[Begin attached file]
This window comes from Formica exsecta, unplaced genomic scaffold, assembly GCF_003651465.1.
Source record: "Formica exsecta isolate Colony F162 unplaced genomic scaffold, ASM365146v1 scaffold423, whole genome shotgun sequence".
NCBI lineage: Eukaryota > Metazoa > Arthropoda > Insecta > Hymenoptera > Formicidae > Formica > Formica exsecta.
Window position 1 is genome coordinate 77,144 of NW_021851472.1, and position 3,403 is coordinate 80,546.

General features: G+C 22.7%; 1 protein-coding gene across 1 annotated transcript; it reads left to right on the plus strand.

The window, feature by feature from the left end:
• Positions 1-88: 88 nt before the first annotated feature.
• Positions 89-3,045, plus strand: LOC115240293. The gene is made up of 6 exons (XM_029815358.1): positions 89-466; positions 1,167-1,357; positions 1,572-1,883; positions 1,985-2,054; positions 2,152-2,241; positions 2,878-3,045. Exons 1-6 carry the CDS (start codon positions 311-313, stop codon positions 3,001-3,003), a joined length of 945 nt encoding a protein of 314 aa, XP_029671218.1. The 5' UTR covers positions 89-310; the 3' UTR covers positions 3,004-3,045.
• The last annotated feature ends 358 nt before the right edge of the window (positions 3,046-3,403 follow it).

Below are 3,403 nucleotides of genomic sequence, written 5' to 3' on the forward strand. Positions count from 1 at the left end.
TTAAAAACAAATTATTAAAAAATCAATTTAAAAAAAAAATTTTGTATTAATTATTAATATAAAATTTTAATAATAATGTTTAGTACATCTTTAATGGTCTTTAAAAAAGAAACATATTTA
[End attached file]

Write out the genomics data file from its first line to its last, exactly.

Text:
This window comes from Formica exsecta, unplaced genomic scaffold, assembly GCF_003651465.1.
Source record: "Formica exsecta isolate Colony F162 unplaced genomic scaffold, ASM365146v1 scaffold423, whole genome shotgun sequence".
NCBI lineage: Eukaryota > Metazoa > Arthropoda > Insecta > Hymenoptera > Formicidae > Formica > Formica exsecta.
Window position 1 is genome coordinate 77,144 of NW_021851472.1, and position 3,403 is coordinate 80,546.

General features: G+C 22.7%; 1 protein-coding gene across 1 annotated transcript; it reads left to right on the plus strand.

The window, feature by feature from the left end:
• Positions 1-88: 88 nt before the first annotated feature.
• Positions 89-3,045, plus strand: LOC115240293. The gene is made up of 6 exons (XM_029815358.1): positions 89-466; positions 1,167-1,357; positions 1,572-1,883; positions 1,985-2,054; positions 2,152-2,241; positions 2,878-3,045. Exons 1-6 carry the CDS (start codon positions 311-313, stop codon positions 3,001-3,003), a joined length of 945 nt encoding a protein of 314 aa, XP_029671218.1. The 5' UTR covers positions 89-310; the 3' UTR covers positions 3,004-3,045.
• The last annotated feature ends 358 nt before the right edge of the window (positions 3,046-3,403 follow it).

Below are 3,403 nucleotides of genomic sequence, written 5' to 3' on the forward strand. Positions count from 1 at the left end.
TTAAAAACAAATTATTAAAAAATCAATTTAAAAAAAAAATTTTGTATTAATTATTAATATAAAATTTTAATAATAATGTTTAGTACATCTTTAATGGTCTTTAAAAAAGAAACATATTTA